|Wales: (6) 21|
|Tries: North, Rees-Zammit Cons: Halfpenny Pens: Halfpenny 3|
|Ireland: (13) 16|
|Tries: Beirne Cons: Sexton Pens: Sexton 2, Burns|
Wales took advantage of Peter O’Mahony’s 14th minute red card to beat Ireland in their Six Nations opener.
Flanker O’Mahony became the first Irishman to be sent off in the Six Nations following a reckless elbow to the head of prop Tomas Francis.
Ireland bounced back to lead 13-6 at half-time through a Tadhg Beirne try and Johnny Sexton’s boot.
Tries from George North and Louis Rees-Zammit and 11 points from Leigh Halfpenny sealed success for Wales.
It was a fourth win for Wales coach Wayne Pivac in 11 competitive matches and the first against a leading nation following previous successes against Italy and Georgia.
Ireland are still to win an away game under Andy Farrell despite the 14 men of Ireland enjoyed territory and possession advantage while Wales’ forwards dominated the tackle charts.
Relief was the main emotion for the home side in a frantic finale.
After playing the autumn series at Parc y Scarlets, Wales returned to their Principality Stadium home after the iconic ground had been used as a coronavirus hospital in 2020. The eerie Cardiff city centre atmosphere belied what the Welsh capital would usually be like on international day.
After a period of experimentation, Pivac returned to some tried-and-tested men by picking the most experienced Wales starting side in history.
Captain Alun Wyn Jones played his first game for two months after recovering from a knee injury and was sporting a black eye following an altercation in training with Jake Ball, who was not named in the squad.
Ospreys flanker Dan Lydiate earned a first cap since the win against Australia in November 2018, while Scarlets’ Ken Owens returned at hooker.
With British and Irish Lions centre Jonathan Davies injured, George North again lined up in the centre.
Suspension for Liam Williams and Josh Adams, the latter due to a Covid-19 breach, meant Gloucester wing Louis Rees-Zammit made his Six Nations debut while Hallam Amos returned on the other wing.
Farrell had added former Ireland captain Paul O’Connell to his coaching team. Captain Johnny Sexton won a 96th Ireland cap after recovering from a hamstring injury to take part in a 12th Six Nations campaign.
A cagey start saw Leigh Halfpenny open the scoring before his opposite number Hugo Keenan demonstrated his attacking abilities with an incisive break.
Lydiate’s return was cut short after his right leg buckled underneath him, forcing the flanker off to be replaced by Josh Navidi.
The game’s controversial moment came in the 14th minute when O’Mahony was red carded for a reckless arm to the head of Francis when trying to clear out a ruck.
Referee Wayne Barnes showed the Munster man a deserved red and it looked as if the game’s complexion would change.
Irish indiscipline continued with a high tackle from Sexton on Johnny Williams allowing Halfpenny to double the lead.
Wales centre Williams and Ireland lock James Ryan were both forced off with head injuries before Sexton opened the Ireland account with two penalties to level the scores.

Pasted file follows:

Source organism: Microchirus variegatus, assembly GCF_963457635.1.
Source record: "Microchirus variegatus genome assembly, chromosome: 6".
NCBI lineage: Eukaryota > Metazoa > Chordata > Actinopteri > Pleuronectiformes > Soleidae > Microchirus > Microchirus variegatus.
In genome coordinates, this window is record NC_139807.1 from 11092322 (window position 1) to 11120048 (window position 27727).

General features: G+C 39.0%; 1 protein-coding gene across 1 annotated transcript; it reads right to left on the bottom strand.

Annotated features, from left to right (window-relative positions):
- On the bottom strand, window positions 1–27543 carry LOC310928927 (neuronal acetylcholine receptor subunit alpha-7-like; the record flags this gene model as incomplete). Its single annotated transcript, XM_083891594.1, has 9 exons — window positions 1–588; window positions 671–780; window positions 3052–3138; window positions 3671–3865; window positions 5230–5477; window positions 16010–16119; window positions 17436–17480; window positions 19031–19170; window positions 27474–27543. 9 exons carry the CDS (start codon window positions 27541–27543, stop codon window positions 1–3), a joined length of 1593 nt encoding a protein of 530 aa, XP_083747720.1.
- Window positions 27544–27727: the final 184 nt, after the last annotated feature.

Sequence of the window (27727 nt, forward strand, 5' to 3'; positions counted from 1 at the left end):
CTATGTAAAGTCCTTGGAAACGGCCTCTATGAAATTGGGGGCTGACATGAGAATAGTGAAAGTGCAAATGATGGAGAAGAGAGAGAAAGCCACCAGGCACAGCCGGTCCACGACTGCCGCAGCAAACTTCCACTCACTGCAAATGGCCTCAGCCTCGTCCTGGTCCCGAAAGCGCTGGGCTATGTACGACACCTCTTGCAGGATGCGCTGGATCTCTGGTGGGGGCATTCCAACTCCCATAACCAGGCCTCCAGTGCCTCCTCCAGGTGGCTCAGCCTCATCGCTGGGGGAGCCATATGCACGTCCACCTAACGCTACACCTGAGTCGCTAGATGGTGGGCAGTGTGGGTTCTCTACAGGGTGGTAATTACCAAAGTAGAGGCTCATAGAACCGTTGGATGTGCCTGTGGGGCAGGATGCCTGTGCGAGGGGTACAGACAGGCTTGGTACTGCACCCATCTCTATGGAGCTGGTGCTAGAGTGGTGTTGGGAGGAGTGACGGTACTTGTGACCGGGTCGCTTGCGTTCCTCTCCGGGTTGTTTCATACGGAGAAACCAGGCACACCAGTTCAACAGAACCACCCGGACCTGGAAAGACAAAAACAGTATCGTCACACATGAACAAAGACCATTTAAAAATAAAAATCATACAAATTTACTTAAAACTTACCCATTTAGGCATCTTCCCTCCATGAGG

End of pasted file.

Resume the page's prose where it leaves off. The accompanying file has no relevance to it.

Wales’ line-out woes continued and another failure set up the platform for Robbie Henshaw to burst through a missed Justin Tipuric tackle to release Josh van der Flier with Tadhg Beirne following up to dive over.
Sexton converted as Ireland deservedly led 13-6 at half-time, at which point Wales lost scrum-half Tomos Williams to a hamstring injury to the final move of the half.
It was a masterful first-half performance of game management orchestrated by Sexton as Wales were starved of possession and forced to make three times as many tackles as the visitors.
Replacement scrum-half Gareth Davies entered the fray before North crossed for Wales’ opening try with an excellent break for his 42nd Wales try in his 99th international. Halfpenny missed the conversion as Wales trailed by two points.
The hosts regained the lead with a fantastic finish from Rees-Zammit in the right-hand corner with Halfpenny converting.
A thunderous charge from CJ Stander bounced Faletau on his backside before a Halfpenny penalty gave Wales an eight-point advantage.
Wales rung the changes which included a major backline reshuffle with replacement fly-half Callum Sheedy coming on for wing Amos. The alterations included Biggar moving to full-back and Halfpenny switching to the wing.
Ireland lost Sexton after his head caught the left knee of Tipuric before his replacement Burns reduced the deficit to five points with a penalty.
In a frantic finale, Gareth Davies needlessly kicked the ball away with 10 seconds left before Tipuric produced a wonderful tackle on Garry Ringrose as Ireland battered away at the Wales defence.
Ireland had a final chance, but Burns inexplicably kicked the ball dead from a penalty as a relieved Wales secured victory.
Wales: Leigh Halfpenny; Louis Rees-Zammit, George North, Johnny Williams, Hallam Amos; Dan Biggar, Tomos Williams; Wyn Jones, Ken Owens, Tomas Francis, Adam Beard, Alun Wyn Jones (capt), Dan Lydiate, Justin Tipuric, Taulupe Faletau.
Replacements: Elliot Dee, Rhodri Jones, Leon Brown, Will Rowlands, Josh Navidi, Gareth Davies, Callum Sheedy, Nick Tompkins.
Ireland: Hugo Keenan; Keith Earls, Garry Ringrose, Robbie Henshaw, James Lowe; Johnny Sexton (capt), Conor Murray; Cian Healy, Rob Herring, Andrew Porter, Tadhg Beirne, James Ryan, Peter O’Mahony, Josh van der Flier, CJ Stander.
Replacements: Ronan Kelleher, Dave Kilcoyne, Tadhg Furlong, Iain Henderson, Will Connors, Jamison Gibson Park, Billy Burns, Jordan Larmour.
Referee: Wayne Barnes (England)
Touch judges: Luke Pearce (England) & Alex Ruiz (France)
TMO: Tom Foley (England)